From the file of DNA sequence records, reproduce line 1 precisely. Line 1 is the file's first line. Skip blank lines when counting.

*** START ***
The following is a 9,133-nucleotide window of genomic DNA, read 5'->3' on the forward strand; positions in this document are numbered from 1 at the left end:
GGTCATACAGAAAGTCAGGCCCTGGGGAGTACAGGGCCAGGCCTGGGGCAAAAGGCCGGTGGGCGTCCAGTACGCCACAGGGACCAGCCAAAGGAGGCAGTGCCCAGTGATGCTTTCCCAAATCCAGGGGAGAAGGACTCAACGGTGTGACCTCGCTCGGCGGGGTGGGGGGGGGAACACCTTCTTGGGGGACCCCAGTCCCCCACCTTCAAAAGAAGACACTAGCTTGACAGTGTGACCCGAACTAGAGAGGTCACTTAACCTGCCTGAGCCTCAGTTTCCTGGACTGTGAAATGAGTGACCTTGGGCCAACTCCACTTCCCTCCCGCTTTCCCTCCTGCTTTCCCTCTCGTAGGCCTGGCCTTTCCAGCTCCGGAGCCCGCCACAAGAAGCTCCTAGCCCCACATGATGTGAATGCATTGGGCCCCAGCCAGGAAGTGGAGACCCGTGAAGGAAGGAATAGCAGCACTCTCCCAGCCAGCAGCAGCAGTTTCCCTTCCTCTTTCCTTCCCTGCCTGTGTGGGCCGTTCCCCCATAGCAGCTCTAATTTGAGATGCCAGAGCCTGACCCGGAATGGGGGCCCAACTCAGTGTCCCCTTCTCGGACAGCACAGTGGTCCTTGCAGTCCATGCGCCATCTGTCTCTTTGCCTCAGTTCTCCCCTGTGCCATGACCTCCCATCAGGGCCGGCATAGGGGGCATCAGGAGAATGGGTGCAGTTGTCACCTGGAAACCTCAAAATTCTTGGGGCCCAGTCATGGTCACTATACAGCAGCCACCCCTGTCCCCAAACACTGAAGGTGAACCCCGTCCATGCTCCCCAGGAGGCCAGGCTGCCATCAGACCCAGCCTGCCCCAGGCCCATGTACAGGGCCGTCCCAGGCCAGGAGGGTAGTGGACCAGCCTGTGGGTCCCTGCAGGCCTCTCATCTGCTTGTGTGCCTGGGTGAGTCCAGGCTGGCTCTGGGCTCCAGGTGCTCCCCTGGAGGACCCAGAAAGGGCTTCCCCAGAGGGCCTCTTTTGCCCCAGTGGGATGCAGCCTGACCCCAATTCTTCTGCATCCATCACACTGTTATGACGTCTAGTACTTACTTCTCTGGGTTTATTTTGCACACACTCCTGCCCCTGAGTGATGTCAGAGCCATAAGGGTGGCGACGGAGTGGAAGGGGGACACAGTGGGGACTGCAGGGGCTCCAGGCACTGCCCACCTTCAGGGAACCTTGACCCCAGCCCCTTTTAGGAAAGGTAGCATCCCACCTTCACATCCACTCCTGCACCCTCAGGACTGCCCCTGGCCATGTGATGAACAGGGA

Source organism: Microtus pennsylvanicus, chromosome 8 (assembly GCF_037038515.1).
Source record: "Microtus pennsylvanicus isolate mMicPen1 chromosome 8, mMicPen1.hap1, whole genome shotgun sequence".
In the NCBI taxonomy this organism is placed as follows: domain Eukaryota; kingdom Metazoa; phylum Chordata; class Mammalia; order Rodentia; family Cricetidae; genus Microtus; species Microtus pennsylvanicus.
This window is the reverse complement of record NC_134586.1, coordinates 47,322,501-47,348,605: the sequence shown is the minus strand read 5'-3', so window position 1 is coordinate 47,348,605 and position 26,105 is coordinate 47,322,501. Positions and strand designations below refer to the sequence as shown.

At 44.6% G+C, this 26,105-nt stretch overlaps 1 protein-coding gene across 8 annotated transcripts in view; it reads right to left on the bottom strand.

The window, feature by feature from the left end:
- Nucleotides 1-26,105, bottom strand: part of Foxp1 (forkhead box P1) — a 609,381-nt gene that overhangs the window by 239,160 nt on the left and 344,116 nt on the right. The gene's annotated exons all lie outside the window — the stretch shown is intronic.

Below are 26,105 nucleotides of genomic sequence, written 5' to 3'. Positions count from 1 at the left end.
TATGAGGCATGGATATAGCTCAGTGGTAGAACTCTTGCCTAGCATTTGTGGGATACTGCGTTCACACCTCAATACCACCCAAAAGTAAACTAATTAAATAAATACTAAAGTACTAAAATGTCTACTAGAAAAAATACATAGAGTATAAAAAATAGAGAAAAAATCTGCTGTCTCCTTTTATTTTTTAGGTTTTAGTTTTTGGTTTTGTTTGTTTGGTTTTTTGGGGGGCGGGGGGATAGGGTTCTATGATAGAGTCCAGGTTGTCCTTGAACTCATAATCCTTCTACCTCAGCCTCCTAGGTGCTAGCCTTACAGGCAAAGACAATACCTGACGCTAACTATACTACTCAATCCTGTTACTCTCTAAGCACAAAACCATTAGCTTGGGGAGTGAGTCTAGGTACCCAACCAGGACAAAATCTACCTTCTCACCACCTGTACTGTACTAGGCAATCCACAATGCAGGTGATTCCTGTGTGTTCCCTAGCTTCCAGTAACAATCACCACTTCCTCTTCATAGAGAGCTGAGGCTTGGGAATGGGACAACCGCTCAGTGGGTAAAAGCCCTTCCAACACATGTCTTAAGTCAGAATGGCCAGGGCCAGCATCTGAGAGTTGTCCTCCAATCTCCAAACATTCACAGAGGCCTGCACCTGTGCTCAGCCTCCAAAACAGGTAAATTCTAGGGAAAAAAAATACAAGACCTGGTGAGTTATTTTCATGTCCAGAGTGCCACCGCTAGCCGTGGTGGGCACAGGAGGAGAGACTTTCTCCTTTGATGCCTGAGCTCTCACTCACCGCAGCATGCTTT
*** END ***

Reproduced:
The following is a 9,133-nucleotide window of genomic DNA, read 5'->3' on the forward strand; positions in this document are numbered from 1 at the left end: